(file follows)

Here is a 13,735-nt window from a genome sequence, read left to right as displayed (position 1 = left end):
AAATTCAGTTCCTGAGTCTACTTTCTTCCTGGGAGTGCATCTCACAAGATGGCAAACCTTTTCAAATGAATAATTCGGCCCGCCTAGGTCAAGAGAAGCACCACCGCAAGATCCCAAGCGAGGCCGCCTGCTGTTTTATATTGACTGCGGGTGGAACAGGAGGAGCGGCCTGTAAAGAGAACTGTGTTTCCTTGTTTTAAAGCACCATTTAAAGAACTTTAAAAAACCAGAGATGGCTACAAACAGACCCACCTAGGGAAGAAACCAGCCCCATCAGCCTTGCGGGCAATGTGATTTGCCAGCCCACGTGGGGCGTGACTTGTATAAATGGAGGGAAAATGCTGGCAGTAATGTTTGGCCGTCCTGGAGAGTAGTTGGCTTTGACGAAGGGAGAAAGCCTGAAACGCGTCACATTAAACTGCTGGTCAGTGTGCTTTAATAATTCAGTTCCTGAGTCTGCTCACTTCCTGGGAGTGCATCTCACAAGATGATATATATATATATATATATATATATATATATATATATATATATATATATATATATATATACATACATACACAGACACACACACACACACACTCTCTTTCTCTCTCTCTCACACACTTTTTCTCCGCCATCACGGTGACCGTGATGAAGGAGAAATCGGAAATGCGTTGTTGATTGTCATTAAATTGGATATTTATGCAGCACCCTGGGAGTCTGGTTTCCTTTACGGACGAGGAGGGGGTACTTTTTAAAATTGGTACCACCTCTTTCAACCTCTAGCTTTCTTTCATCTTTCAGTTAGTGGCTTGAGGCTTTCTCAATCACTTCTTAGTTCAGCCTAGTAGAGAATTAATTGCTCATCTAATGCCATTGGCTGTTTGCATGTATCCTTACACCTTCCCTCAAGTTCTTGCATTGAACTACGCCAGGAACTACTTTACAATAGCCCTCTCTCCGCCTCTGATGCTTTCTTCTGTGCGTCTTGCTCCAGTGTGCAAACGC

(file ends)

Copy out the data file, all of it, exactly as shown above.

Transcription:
Here is a 13,735-nt window from a genome sequence, read left to right as displayed (position 1 = left end):
AAATTCAGTTCCTGAGTCTACTTTCTTCCTGGGAGTGCATCTCACAAGATGGCAAACCTTTTCAAATGAATAATTCGGCCCGCCTAGGTCAAGAGAAGCACCACCGCAAGATCCCAAGCGAGGCCGCCTGCTGTTTTATATTGACTGCGGGTGGAACAGGAGGAGCGGCCTGTAAAGAGAACTGTGTTTCCTTGTTTTAAAGCACCATTTAAAGAACTTTAAAAAACCAGAGATGGCTACAAACAGACCCACCTAGGGAAGAAACCAGCCCCATCAGCCTTGCGGGCAATGTGATTTGCCAGCCCACGTGGGGCGTGACTTGTATAAATGGAGGGAAAATGCTGGCAGTAATGTTTGGCCGTCCTGGAGAGTAGTTGGCTTTGACGAAGGGAGAAAGCCTGAAACGCGTCACATTAAACTGCTGGTCAGTGTGCTTTAATAATTCAGTTCCTGAGTCTGCTCACTTCCTGGGAGTGCATCTCACAAGATGATATATATATATATATATATATATATATATATATATATATATATATATATATATATATATACATACATACACAGACACACACACACACACACTCTCTTTCTCTCTCTCTCACACACTTTTTCTCCGCCATCACGGTGACCGTGATGAAGGAGAAATCGGAAATGCGTTGTTGATTGTCATTAAATTGGATATTTATGCAGCACCCTGGGAGTCTGGTTTCCTTTACGGACGAGGAGGGGGTACTTTTTAAAATTGGTACCACCTCTTTCAACCTCTAGCTTTCTTTCATCTTTCAGTTAGTGGCTTGAGGCTTTCTCAATCACTTCTTAGTTCAGCCTAGTAGAGAATTAATTGCTCATCTAATGCCATTGGCTGTTTGCATGTATCCTTACACCTTCCCTCAAGTTCTTGCATTGAACTACGCCAGGAACTACTTTACAATAGCCCTCTCTCCGCCTCTGATGCTTTCTTCTGTGCGTCTTGCTCCAGTGTGCAAACGC